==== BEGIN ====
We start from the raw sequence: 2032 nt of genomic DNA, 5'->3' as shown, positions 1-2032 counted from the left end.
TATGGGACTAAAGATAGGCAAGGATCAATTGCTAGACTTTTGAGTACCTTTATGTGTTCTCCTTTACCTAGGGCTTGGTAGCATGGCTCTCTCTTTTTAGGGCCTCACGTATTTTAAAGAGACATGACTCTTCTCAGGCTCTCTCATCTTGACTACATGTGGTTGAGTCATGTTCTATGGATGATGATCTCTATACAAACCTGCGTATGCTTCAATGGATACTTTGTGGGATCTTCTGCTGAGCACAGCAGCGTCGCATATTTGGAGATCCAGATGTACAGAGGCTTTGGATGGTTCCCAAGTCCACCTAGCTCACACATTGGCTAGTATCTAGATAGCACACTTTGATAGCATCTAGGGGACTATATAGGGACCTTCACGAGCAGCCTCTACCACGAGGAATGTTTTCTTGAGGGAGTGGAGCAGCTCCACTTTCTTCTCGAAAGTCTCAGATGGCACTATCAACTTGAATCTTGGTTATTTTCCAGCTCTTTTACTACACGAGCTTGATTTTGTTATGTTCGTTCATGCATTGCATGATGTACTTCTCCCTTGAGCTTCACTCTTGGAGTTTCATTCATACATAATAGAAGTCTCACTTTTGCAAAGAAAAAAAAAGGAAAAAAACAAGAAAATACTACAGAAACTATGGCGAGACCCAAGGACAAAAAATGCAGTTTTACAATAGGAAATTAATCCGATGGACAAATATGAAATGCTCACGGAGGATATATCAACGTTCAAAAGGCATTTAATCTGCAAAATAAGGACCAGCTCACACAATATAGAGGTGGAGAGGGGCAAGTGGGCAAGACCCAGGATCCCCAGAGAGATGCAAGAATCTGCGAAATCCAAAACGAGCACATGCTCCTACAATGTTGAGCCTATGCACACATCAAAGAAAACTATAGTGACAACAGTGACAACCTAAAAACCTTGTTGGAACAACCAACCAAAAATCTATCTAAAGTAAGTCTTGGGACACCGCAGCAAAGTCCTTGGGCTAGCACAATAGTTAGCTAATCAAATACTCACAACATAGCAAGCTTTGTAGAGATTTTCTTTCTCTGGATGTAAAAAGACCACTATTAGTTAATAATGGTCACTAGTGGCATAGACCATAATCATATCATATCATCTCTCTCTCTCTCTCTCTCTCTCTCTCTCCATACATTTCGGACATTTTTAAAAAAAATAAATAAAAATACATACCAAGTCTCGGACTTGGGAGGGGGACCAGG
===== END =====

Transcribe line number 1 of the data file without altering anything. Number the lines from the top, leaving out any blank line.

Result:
We start from the raw sequence: 2032 nt of genomic DNA, 5'->3' as shown, positions 1-2032 counted from the left end.